NJ town prepares for evacuation after toxic chemicals found

  • People were warned after leaking containers and chemicals were found
  • The EPA is overseeing sampling and removal of toxic drums and containers
  • Resident: “My major concerns are the contaminants on this site”

MONMOUTH COUNTY, NJ (NewsNation) — Residents in Monmouth County, New Jersey, have been warned about potentially toxic chemicals as the Environmental Protection Agency investigates leaking chemicals at a closed industrial plant that were found after firefighters found materials on fire at the site.

Everyone living or working within a mile of the old and now defunct Compounders Inc. chemical plant has been warned to be on high alert and ready to evacuate their homes and places of business at a moment’s notice.

The site in Farmingdale, which has been closed for years, is highly toxic and if a significant fire were to break out, officials are worried toxins from the site could pollute the air and cause a catastrophe.

In February, the site’s new owner called firefighters to extinguish a small fire inside a silo that was being used to burn old materials. Firefighters noticed hundreds of 55-gallon drums and thousands of plastic containers on the property. Some of the drums were rusting and leaking an unknown substance that had a strong chemical odor.

The EPA was called in to begin carefully removing the drums and containers. It’s a delicate operation that requires EPA officials to test the chemicals one drum and one container at a time to determine what the chemical is, whether is it dangerous, and how it should be properly disposed of.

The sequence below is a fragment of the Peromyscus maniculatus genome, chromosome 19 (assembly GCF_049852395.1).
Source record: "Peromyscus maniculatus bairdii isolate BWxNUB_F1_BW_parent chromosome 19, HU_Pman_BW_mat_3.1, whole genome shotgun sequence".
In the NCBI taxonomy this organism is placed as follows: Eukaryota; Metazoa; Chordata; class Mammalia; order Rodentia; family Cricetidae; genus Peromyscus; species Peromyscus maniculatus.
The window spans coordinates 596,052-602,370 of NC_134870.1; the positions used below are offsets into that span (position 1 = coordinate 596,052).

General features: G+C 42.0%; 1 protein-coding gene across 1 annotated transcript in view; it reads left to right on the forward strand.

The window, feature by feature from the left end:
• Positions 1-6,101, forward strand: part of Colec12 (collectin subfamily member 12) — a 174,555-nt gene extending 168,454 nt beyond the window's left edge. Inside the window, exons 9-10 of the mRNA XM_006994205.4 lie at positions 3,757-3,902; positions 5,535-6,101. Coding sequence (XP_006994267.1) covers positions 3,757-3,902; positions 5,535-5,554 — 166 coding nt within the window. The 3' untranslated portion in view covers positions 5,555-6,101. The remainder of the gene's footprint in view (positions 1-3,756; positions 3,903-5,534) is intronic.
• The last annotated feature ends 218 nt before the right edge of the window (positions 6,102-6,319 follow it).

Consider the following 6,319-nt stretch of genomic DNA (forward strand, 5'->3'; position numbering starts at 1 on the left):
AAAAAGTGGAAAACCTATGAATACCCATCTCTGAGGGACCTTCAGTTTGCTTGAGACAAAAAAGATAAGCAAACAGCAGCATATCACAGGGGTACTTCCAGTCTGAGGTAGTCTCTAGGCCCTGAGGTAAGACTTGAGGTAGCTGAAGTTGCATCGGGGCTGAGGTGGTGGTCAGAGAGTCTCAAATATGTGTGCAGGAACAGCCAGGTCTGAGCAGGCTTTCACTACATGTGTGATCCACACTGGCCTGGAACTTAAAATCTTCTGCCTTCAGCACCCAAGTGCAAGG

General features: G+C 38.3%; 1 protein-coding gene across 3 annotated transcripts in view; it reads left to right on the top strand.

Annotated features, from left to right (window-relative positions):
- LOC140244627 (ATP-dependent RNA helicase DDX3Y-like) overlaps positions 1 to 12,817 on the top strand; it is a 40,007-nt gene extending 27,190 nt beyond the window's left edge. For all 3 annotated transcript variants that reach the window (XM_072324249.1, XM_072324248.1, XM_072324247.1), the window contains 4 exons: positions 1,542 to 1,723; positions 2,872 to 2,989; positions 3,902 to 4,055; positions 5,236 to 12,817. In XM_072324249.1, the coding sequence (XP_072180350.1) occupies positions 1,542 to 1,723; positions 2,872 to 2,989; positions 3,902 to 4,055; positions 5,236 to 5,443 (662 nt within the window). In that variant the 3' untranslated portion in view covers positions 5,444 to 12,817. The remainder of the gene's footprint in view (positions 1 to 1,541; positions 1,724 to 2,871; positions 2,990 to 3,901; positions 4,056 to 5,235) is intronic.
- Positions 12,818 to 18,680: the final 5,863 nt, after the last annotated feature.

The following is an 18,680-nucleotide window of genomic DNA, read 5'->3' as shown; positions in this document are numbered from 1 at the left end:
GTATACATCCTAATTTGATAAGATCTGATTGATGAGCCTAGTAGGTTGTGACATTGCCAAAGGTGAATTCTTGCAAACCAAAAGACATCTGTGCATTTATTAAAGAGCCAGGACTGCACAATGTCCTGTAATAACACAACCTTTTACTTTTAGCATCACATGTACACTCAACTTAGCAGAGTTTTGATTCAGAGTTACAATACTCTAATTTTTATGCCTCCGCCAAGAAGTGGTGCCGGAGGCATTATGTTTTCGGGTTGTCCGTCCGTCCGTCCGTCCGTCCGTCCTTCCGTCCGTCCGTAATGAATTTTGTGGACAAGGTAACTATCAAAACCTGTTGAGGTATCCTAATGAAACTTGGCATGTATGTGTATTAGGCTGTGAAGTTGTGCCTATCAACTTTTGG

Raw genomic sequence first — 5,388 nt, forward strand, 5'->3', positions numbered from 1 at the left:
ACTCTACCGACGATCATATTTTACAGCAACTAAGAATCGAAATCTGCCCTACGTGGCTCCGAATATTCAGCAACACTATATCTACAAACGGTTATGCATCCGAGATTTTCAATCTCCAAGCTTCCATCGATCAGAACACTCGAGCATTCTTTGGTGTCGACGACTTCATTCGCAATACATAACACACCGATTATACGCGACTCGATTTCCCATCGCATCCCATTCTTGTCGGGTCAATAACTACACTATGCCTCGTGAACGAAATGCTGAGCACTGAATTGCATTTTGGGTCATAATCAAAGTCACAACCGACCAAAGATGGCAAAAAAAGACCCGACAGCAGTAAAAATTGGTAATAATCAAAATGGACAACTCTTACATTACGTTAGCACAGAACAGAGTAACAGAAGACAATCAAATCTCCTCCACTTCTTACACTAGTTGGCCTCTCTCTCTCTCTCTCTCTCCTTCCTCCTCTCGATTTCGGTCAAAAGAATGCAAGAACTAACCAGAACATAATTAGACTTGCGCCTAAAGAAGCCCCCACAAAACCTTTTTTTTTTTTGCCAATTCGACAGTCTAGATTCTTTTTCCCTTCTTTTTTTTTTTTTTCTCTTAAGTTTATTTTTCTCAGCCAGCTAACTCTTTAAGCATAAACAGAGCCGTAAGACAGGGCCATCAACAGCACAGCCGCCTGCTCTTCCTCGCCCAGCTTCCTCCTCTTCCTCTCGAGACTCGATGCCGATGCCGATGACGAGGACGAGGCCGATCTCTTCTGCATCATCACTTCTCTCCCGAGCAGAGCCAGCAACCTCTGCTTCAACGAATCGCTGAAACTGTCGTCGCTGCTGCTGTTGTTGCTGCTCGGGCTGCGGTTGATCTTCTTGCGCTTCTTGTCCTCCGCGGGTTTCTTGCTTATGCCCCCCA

People living within the one-mile “hot zone” near the site expressed frustration at a town hall meeting last month, blaming township officials for not doing enough to inform people about the site and its potential danger and possible threats to their health.

“My major concern is the contaminants on this site, are there solids, are there liquids, are there volatiles, I don’t have the answer and from what I understand, you guys don’t have it either because you haven’t done the study to determine anything,” one resident said.

The EPA has set up air monitors around the site to detect any release of toxins. Township officials said residents and businesses should have their own evacuation plan should the monitors signal trouble.

The EPA believes it could have the site cleaned up by the end of summer at the latest. Meanwhile, people in the community said they won’t be fully satisfied until they know what’s inside those containers and drums.


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